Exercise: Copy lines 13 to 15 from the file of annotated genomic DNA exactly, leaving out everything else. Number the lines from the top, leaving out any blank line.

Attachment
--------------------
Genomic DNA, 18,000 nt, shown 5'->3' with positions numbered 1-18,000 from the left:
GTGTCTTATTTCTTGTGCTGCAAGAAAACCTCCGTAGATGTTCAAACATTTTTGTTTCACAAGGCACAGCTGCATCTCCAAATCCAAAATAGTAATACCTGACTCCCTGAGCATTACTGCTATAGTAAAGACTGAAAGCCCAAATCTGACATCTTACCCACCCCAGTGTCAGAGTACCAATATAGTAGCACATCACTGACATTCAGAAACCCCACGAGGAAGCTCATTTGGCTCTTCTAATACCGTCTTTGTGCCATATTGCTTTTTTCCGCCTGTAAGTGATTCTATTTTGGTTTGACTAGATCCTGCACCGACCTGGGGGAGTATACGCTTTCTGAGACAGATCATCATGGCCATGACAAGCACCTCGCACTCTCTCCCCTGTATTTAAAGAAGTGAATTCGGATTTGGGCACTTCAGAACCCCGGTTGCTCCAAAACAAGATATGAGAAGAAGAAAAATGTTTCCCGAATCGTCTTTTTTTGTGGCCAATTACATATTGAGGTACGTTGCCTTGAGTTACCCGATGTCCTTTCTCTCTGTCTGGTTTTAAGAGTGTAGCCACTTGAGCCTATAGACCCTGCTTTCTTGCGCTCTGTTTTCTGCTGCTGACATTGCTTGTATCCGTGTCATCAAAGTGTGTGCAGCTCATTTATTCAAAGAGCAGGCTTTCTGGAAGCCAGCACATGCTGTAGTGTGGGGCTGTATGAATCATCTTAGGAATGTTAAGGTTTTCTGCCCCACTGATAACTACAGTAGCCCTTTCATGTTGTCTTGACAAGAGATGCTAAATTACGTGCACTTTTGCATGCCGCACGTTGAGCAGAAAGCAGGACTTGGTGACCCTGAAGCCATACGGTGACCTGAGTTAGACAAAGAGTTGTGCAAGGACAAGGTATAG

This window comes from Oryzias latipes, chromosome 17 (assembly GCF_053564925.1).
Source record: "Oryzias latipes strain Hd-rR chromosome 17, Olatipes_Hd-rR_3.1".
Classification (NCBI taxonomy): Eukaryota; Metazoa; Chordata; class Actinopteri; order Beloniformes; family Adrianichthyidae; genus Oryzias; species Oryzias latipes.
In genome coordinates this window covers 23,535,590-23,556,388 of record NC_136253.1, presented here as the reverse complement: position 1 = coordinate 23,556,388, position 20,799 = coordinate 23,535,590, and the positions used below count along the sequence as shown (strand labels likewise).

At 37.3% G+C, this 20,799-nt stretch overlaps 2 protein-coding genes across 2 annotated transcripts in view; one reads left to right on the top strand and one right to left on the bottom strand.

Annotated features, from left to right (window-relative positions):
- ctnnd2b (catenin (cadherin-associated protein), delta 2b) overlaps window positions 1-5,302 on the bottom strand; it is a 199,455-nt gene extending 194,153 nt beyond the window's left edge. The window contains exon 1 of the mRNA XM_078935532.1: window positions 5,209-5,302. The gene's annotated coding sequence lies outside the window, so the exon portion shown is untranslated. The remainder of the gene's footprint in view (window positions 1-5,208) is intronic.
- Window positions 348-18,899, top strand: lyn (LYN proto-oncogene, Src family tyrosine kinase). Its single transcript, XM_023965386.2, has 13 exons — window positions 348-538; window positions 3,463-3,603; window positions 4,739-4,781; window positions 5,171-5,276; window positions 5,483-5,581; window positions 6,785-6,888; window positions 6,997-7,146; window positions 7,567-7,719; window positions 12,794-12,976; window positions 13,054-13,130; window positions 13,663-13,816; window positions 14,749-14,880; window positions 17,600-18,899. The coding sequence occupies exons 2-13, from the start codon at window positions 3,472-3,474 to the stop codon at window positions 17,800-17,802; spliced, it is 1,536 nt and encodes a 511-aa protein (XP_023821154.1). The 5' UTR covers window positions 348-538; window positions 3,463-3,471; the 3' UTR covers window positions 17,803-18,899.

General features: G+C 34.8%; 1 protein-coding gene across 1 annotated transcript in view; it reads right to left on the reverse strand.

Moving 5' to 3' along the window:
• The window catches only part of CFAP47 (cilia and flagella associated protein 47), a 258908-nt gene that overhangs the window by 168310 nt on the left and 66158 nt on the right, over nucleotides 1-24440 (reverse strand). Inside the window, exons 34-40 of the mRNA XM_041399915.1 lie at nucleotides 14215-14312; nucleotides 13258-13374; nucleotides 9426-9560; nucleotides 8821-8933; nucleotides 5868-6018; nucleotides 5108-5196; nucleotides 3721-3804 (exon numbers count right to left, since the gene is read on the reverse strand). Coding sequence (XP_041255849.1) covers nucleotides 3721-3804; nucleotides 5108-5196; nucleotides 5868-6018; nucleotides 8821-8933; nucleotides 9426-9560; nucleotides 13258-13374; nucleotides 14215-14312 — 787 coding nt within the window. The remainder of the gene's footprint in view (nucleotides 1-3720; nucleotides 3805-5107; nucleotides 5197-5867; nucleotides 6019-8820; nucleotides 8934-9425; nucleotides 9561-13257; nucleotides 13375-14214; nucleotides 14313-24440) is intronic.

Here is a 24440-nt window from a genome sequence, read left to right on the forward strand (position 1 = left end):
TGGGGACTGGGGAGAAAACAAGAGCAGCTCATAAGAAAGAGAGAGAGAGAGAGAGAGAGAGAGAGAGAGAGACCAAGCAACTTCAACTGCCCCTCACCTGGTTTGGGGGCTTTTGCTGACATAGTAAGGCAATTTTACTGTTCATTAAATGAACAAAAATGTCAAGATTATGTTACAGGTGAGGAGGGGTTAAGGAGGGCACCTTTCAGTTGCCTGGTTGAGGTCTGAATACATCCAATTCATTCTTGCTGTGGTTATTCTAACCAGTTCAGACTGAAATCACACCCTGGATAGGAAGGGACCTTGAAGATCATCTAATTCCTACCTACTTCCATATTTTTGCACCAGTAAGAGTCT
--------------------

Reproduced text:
• The window catches only part of CFAP47 (cilia and flagella associated protein 47), a 258908-nt gene that overhangs the window by 168310 nt on the left and 66158 nt on the right, over nucleotides 1-24440 (reverse strand). Inside the window, exons 34-40 of the mRNA XM_041399915.1 lie at nucleotides 14215-14312; nucleotides 13258-13374; nucleotides 9426-9560; nucleotides 8821-8933; nucleotides 5868-6018; nucleotides 5108-5196; nucleotides 3721-3804 (exon numbers count right to left, since the gene is read on the reverse strand). Coding sequence (XP_041255849.1) covers nucleotides 3721-3804; nucleotides 5108-5196; nucleotides 5868-6018; nucleotides 8821-8933; nucleotides 9426-9560; nucleotides 13258-13374; nucleotides 14215-14312 — 787 coding nt within the window. The remainder of the gene's footprint in view (nucleotides 1-3720; nucleotides 3805-5107; nucleotides 5197-5867; nucleotides 6019-8820; nucleotides 8934-9425; nucleotides 9561-13257; nucleotides 13375-14214; nucleotides 14313-24440) is intronic.

Here is a 24440-nt window from a genome sequence, read left to right on the forward strand (position 1 = left end):
TGGGGACTGGGGAGAAAACAAGAGCAGCTCATAAGAAAGAGAGAGAGAGAGAGAGAGAGAGAGAGAGAGAGACCAAGCAACTTCAACTGCCCCTCACCTGGTTTGGGGGCTTTTGCTGACATAGTAAGGCAATTTTACTGTTCATTAAATGAACAAAAATGTCAAGATTATGTTACAGGTGAGGAGGGGTTAAGGAGGGCACCTTTCAGTTGCCTGGTTGAGGTCTGAATACATCCAATTCATTCTTGCTGTGGTTATTCTAACCAGTTCAGACTGAAATCACACCCTGGATAGGAAGGGACCTTGAAGATCATCTAATTCCTACCTACTTCCATATTTTTGCACCAGTAAGAGTCT